I wrote a review for my Goodreads friends a while ago about a YA book with some disturbing elements. I bought the book, so I wasn’t under any obligation to review it, but I did, because I would have been grateful to have read such a review before I bought the book. I’m not publishing the review here or telling you the name of the book, but I do want to discuss the issues it raises.
Here’s a quote from my review.
There was a very disturbing element in this book, the combination of sexual advances and pain infliction by figures of authority on young girls. It was a minor element, but sex and violence together are a combination that I am particularly sensitive to, especially sexual sadism and especially in YA books. It gave a bad taste to the whole book – disturbingly creepy. My seventeen-year-old daughter was horrified when I described the two scenes and said that she wouldn’t want to read that.
Ahhh, we’ve opened a can of worms here, haven’t we?
My understanding of the YA genre is that sex and violence are minimal and suggested rather than explicit. However, what people consider ‘minimal and suggested, rather than explicit’ varies.
For the record, I think that sex should be portrayed only where necessary for the realistic development of the story, character or relationship. I believe that authors and publishers have a responsibility to our society to show sexual activity in a responsible way in YA books, meaning within a loving relationship and taking appropriate measures to avoid pregnancy and disease, or at least the overall message should support this view.
I’m not of the opinion that since teens are all doing it, that we should have it in our books. I have a teenage daughter and I teach high school, and I can tell you for sure that not all teens are doing it, and not all want to do it – even those with boyfriends – or read about it.
As teachers and parents, we have our view, but what do the kids think? They’re the ones the books are supposedly designed for. When I asked my daughter what she thought was appropriate in YA fiction, she said, ‘ if there is sex, it has to be only if it’s right for the character and should only ever be described once and be suggested, not explicit.’ So we’re in agreement.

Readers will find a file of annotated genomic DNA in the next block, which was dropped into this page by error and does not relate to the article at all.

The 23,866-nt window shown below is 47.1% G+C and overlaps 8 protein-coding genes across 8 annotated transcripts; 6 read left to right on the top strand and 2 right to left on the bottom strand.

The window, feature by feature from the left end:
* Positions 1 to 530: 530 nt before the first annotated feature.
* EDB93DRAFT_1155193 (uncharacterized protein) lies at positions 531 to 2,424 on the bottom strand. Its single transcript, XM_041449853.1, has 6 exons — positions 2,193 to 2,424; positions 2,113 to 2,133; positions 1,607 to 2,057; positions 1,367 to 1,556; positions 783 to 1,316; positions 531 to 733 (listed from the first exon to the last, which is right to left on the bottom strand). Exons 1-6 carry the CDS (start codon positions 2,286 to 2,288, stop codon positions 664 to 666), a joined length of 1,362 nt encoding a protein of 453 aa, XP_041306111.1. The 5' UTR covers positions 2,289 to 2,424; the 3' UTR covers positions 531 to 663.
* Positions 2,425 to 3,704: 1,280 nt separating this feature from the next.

BUT what about sex and violence together in one act…. YUK. YUK. YUK! NO, NO, NO.
My daughter agrees. YA books should not have this combination at all. In the above book, the sexual part of the abuse was completely unnecessary. The men in the incidents could have been sadistic without bringing in the sexual titillation part. They didn’t have to stroke the girl’s bare flesh before stapling the ‘discipline belt’ into her thigh-yes, that’s what it was called – or before cutting it out with a knife and no anesthetic. The story at this point was horrific enough without the added sexual abuse element.
The exception to my ‘no-sex-and-violence-in-one-act-rule are books dealing with issues such as rape and abuse that are designed to help victims solve the problems that arise from these. I welcome such initiatives, but I think you have to be a very knowledgeable and talented writer to get the right balance, and of course, they have to be particularly careful to obey the ‘suggested rather than explicit clause.’ Nor am I talking about a book with an attempted rape (I’d prefer that it not succeed) that is a necessary plot turning point and is written briefly and without embellishment. It’s sexual sadism that really gets to me.
A while ago, I bought a book from a YA shelf and found two fairly explicit and incredibly cruel and demeaning rape scenes where pain was inflicted as part of the act. The scenes really disturbed me. I took it back to the shop and complained – I don’t even want to read that sort of things in adult books. The shop owner checked and discovered that some distributors catalogued it as YA and some didn’t. Interesting? She gave me my money back and removed the copies from the YA shelf. I was left wondering who makes the categorizations.
As a writer, I don’t feel that it would be wise for me to take my concerns to the publishers, but I do hope that other concerned parents, teens and so on would write a letter to a publisher to complain if they find inappropriate content. We don’t need to make a big fuss about it, just write a letter explaining why you don’t think it’s appropriate and ask them to take it off their, and their distributors, YA list.
Do you agree with me? Have you ever written a letter to a publisher to complain of inappropriate content in a YA book? Would you?